Vol. 7, No. 3: November 15, 2000
Web Lessons in a Nutshell:
Findings of the Faculty/TA Collaborative Web Project
by Alan Aycock, Instructional Design Consult, Learning Technology
University of Wisconsin-Milwaukee
The Faculty/TA Collaborative Web Project was funded by Curricular Redesign Grant support from UW System in 1999. The purpose of the project was to bring together UWM faculty, UW Colleges faculty, and UWM teaching assistants to work in teams to explore how the web can be best be used for instruction and to develop web sites for their respective classes. During fall 1999, 42 faculty and 14 teaching assistants collaborated to place 58 courses online, registering more than 3,000 students. Fourteen disciplines were represented from academic areas as diverse as accounting, art history, engineering, and sociology. The final report of the Faculty/TA Project is available at http://www.uwm.edu/Dept/LTC/tafa.report.html.
On the basis of our experience with the Faculty/TA Project, what advice would we offer to teachers who use the web to supplement their traditional course material, and to those who teach the teachers to use the web as a supplement?
A bad first experience building or using a course web site may create an enormous obstacle to future online work. The most effective way to help instructors and students learn is to avoid condescension: offer a patient repetition of basic instructions, and strip away all the computer jargon, which is too often a barrier in itself to a relatively simple online task. As a way to keep things simple, when we teach instructors we use specific examples of actual course web sites to show them how their colleagues have handled basic pedagogical issues; we also strongly encourage instructors to provide online models of good coursework for their students.
Sometimes instructors become overwhelmed by the task of developing or using an online web site. We remind instructors that most begin by putting online the materials – syllabus, schedule, assignments – that they hand out in hard copy. As instructors become more comfortable with the course web site, they may add a discussion forum or an online assignment. Using a course web site (or any technology) is not an end in itself, but an active process of pedagogical experimentation. The purpose of using technology is to promote good teaching, not just to use technology because it’s available.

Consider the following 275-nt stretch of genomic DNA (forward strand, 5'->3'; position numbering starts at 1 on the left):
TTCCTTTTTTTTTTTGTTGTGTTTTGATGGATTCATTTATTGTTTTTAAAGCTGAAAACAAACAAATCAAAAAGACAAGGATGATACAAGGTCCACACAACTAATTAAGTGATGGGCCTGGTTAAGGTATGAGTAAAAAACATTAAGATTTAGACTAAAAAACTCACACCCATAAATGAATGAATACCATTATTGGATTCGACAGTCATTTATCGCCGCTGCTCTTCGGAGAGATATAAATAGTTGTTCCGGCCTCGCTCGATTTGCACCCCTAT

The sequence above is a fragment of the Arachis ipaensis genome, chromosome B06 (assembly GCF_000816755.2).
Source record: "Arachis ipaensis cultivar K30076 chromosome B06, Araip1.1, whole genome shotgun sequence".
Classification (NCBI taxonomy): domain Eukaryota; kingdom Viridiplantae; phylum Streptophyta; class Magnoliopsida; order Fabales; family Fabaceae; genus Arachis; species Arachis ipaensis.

An instructor’s first impulse is to treat the course web site as an add-on, and to assume that "if I build it, they will come." They won’t. The students must see that the instructor takes the online material seriously enough to integrate it with the course as a whole. Hence our idea that an instructor should take 5% of the course grade and reallocate it to online work. Once an instructor has taken that basic decision – online work is worth something – pedagogical creativity often follows. Which 5% of the course grade? Maybe something that doesn’t work as well in a traditional format as the instructor would like. Or something that the instructor is so confident about that it can be put online without any real difficulty.
Neither instructors nor students need know everything about a software program to do what is necessary to arrange or complete course work. We choose easy-to-learn software for course web sites, devise short, focused training sessions (as little as 30 or 50 minutes) to get started, and emphasize that it’s often best to wait until an instructor needs to do more with a course web site to learn more about the minutiae of the software that manages the site. Hands-on training with lots of friendly repetition and trouble-shooting available as followup is an excellent way to support both instructors and students who create and use a course web site.
When Coyote devises an ingenious strategy to trap Roadrunner and it backfires catastrophically, Coyote never tries the same strategy again, but goes on to some other equally disastrous plan. Analogously, sometimes instructors and students just give up when things go wrong online. Training should emphasize the virtue of patience, of seeking appropriate collegial advice and student feedback, and of simply fixing up what has gone wrong. The big advantage of a course web site is that it can always be improved, even in midcourse, if something doesn’t work.
Instructors and students may have little time or patience with lengthy documentation on developing and using a course web site. For this reason, our typical workshop handout is only about two or three pages long with screen shots, more aide-memoire than manual. Similarly, we encourage faculty to teach their students to use the course web site with similar one-page handouts at the start of a course, and thereafter as work becomes due. For instance, very little of one’s reading and writing skill generalizes directly from the traditional face-to-face classroom to online work, so students normally need a one-page protocol or template on how to carry on a scholarly exchange by posting to an online discussion forum.
When students or teachers have been trying to perform an online task such as logging on to a course site or uploading a file without success, the course web site seems more trouble than it’s worth. After twenty minutes, the user should have live help available almost immediately via a quick-response e-mail address, a 24/7 help desk, or an individual known to be helpful and accessible. Reading the manual is not an acceptable substitute for social interaction in such circumstances.
Learn more on the Faculty/TA Collaborative Web Project's website. Comments or requests for further information may be directed to Dr. Alan Aycock. For more articles by Dr. Aycock, see his homepage at UW-Milwaukee.